This cross-sectional study was conducted between November and December 2011. Periodontal examination was performed by one experienced dentist who was masked to the clinical systemic findings of these patients. Full-mouth clinical measurements including probing pocket depth (PPD), clinical attachment level (CAL), and bleeding on probing (BOP) were recorded at 6 sites on each tooth using a manual probe (PCP-UNC 15, Hu-Friedy Manufacturing Co., Chicago, IL, USA). Oral specimens (subgingival plaque and saliva) were taken at the same time. A full-mouth set of 10 periapical radiograms was also obtained from each patient using the isometric method. Alveolar bone loss was measured using the 10 dental X-ray films. Patients underwent a standard phase of nonsurgical periodontal treatment.

Sample collection and preparation

Laboratory data were taken from all subjects within a few days of the clinical examination during stable outpatient HD sessions. Blood samples were drawn from the arterial end of the vascular access immediately before initiation of HD, then stored at -70°C until assay. All subjects underwent a complete blood count, blood chemistry analysis, and several measures of lipid metabolism including total cholesterol (TC), triglycerides (TG), and high- and low-density lipoprotein (HDL, LDL). The serum levels of high-sensitivity C-reactive protein (hs-CRP) were also measured. Whole blood was subjected to microbiological analysis. Blood samples were also subjected to determine the specific serum IgG antibody responses to the periodontal pathogens tested. Subgingival plaque and saliva samples were collected during a periodontal examination. Subgingival plaque samples were collected from the deepest pockets in each quadrant and pooled for microbiological analysis. After supragingival debridement, subgingival plaque was collected by inserting a sterile paper point (No. 30) into the pocket until resistance was felt and was kept in place for 30 seconds. Paper points with plaque samples were transferred to a sterile vial and unstimulated saliva (500 μL) was also collected from each patient in a sterile tube. All samples were kept in a freezer at -80°C until used for the extraction of bacterial DNA. Dialysis clearance of urea was expressed as Kt/Vurea, according to Daugirdas [11] in HD. The characteristics of the subjects, including age, sex, smoking status, and biological, hematologic, and dialysis-related data, are listed in Table 1.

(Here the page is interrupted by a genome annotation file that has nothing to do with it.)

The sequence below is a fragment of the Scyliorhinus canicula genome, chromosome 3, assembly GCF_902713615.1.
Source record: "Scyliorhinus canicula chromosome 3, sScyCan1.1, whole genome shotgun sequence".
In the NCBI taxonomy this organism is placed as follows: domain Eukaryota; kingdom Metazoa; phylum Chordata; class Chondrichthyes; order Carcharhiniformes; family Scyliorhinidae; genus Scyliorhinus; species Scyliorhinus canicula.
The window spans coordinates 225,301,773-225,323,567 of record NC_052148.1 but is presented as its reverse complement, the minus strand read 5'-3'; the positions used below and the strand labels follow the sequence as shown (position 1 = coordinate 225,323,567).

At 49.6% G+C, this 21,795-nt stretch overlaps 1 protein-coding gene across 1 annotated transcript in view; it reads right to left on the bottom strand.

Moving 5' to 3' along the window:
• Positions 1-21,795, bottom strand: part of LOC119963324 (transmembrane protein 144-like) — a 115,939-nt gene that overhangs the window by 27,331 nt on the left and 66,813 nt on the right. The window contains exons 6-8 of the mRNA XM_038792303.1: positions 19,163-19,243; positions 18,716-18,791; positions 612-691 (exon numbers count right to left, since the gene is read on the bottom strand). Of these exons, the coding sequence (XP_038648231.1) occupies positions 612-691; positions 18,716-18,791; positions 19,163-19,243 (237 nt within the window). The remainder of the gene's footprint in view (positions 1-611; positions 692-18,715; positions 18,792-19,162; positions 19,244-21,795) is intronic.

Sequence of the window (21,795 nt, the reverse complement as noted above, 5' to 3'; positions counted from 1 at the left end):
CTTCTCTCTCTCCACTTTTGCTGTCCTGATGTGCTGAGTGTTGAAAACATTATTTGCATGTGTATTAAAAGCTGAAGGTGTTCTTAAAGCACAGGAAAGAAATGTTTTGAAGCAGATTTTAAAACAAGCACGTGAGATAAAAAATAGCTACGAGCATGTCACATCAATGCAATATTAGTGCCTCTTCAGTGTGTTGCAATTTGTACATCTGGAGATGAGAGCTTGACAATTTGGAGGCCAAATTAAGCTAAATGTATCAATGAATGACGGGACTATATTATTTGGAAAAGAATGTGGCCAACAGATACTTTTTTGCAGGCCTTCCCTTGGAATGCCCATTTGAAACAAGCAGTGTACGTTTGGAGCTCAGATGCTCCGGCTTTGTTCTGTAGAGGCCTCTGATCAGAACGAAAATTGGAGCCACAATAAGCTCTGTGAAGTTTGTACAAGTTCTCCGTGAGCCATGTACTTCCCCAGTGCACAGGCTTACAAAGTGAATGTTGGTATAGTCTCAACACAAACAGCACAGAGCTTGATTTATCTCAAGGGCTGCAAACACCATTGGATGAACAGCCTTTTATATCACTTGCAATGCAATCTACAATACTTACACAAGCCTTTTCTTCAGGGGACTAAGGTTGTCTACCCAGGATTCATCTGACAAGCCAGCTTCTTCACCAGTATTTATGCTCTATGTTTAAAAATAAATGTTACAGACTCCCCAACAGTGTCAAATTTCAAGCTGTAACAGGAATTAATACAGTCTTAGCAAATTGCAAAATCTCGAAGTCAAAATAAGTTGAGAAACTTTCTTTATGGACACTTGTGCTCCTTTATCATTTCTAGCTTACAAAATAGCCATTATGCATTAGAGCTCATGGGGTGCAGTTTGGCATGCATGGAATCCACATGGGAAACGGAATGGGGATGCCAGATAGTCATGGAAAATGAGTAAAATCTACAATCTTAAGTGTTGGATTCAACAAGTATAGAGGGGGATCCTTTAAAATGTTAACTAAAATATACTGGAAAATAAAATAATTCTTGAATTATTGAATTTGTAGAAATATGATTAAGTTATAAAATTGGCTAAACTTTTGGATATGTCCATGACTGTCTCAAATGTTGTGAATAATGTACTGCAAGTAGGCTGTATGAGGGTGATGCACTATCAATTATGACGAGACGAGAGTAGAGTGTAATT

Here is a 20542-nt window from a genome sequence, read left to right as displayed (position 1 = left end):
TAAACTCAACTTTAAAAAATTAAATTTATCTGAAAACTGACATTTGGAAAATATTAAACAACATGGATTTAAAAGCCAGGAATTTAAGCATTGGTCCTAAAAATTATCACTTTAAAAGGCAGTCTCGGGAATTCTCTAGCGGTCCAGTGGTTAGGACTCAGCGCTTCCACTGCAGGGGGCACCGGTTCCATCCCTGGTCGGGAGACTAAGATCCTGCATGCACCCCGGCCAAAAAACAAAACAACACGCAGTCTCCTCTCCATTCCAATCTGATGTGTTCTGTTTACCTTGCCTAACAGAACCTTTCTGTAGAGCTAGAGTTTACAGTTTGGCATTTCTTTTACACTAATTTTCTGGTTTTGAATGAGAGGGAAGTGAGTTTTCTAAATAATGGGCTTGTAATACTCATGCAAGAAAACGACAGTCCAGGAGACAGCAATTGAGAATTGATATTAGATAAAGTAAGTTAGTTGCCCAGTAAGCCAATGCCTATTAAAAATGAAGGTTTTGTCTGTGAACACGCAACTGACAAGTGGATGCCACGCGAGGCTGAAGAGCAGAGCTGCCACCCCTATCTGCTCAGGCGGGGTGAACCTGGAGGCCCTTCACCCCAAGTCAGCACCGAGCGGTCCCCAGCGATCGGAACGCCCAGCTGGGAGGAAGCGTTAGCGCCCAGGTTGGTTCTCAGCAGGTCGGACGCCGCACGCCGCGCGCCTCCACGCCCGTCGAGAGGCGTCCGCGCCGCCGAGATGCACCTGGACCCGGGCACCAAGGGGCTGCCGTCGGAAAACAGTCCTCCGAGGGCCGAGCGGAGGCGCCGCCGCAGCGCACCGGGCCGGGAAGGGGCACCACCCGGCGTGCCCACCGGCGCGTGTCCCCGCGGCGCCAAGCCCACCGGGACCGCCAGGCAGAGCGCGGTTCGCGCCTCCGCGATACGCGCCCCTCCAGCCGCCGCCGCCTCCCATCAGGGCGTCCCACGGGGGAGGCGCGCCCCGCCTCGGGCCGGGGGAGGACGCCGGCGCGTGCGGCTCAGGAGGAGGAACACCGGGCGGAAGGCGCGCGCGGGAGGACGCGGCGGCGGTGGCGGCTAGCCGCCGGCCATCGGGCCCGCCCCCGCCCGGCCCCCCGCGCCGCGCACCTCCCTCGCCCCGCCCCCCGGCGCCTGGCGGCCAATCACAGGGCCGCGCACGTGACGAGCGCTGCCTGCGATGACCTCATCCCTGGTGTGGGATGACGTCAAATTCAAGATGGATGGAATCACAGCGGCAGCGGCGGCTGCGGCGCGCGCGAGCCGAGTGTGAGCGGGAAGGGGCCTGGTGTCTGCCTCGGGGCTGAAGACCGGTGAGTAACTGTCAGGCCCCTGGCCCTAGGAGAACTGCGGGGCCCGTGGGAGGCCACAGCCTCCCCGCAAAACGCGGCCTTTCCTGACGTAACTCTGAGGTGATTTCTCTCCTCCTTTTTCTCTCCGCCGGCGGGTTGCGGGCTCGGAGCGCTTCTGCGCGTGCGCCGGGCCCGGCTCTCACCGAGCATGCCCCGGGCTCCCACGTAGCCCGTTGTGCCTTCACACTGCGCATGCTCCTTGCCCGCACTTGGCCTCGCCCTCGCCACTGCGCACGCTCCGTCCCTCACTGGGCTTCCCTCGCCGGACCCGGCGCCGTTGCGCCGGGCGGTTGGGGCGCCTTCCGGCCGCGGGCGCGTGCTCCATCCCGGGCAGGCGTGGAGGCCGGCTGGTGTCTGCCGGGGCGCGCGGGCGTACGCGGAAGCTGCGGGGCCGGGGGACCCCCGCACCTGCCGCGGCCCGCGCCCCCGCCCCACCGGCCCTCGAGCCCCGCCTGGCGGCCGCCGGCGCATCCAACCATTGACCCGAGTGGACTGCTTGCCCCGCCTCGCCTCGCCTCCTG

Table 1 Baseline characteristics of the study populations

Quantitative real-time polymerase chain reaction (qRT-PCR) assay

Periodontopathogens were identified using a quantitative real-time polymerase chain reaction (qRT-PCR) [12] based on 16S rRNA genes. Bacteria-specific primer pairs based on the species-specific region on the 16S rRNA genes are shown in Table 2[13, 14]. Each 50 μL PCR reaction mixture contained 5 μL of the sample, 5 μL of 10 x PCR buffer (TaKaRa, Shiga, Japan), 1.25 units of TaqDNApolymerase (TaKaRa), 0.2 mM of each deoxyribonucleotide (TaKaRa), 1.0 mM of each primer, and 1.0 mM MgCl2 for Aggregatibacter actinomycetemcomitans (A. actinomycetemcomitans) or 1.5 mM MgCl2 for Porphyromonas gingivalis (P. gingivalis). PCR amplification was performed in a DNA thermal cycler (PTC-200, MJ Research, Boston, MA). The temperature profile for A. actinomycetemcomitans and Prevotella intermedia (P. intermedia) included an initial step at 95°C for 2 minutes followed by 36 cycles of 94°C for 30 seconds, 55°C for 1 minute, 72°C for 2 minutes, and a final step at 72°C for 10 minutes. The PCR temperature profile for P. gingivalis included an initial step at 95°C for 2 minutes followed by 36 cycles of 95°C for 30 seconds, 60°C for 1 minute, 72°C for 1 minute, and a final step at 72°C for 2 minutes.

Table 2 Species-specific and ubiquitous primers for PCR

Serum IgG antibody titer measurement

Specific serum IgG titers were measured by ELISA using sonicated whole cell extracts of each periodontopathogen. Briefly, the microtiter plates were coated with sonicated whole cell extracts of P. gingivalis ATCC 33277, A. actinomycetemcomitans ATCC 33384 and P. intermedia ATCC 25611. The 96-well microtiterplates (EIA plate, Costar, Cambridge, MA) were coated with sonicated extracts (10 μg/mL) in a carbonate buffer, and incubated for 2 hours at 37°C. After blocking with 2% BSA in carbonate buffer, the plates were washed 3 times with PBS-T (1 × PBS, 0.05% Tween 20, pH 7.2). Serially diluted reference positive control serum (25 to 214, 100 μL per well) and single diluted (210 for P. gingivalis and A. actinomycetemcomitans, and 28 for P. intermedia) patient serum were added into each well in duplicate and the plates were incubated for 2 hours at 37°C. Following incubation, the plates were washed again 3 times. Subsequently, 100 μL per well of alkaline phosphatase-conjugated goat anti-human IgG (Sigma Chemical Co., USA) was added. Following incubation, the plates were washed 3 times and developed with phosphate substrate (Sigma104). The optical density was read using a Microplate Reader (SOFT MaxTM) at 405 nm with a 650 nm reference wavelength. Antibody titer was calculated according the method of Wang et al. [15].

Magnetic resonance imaging (MRI) evaluation of the brain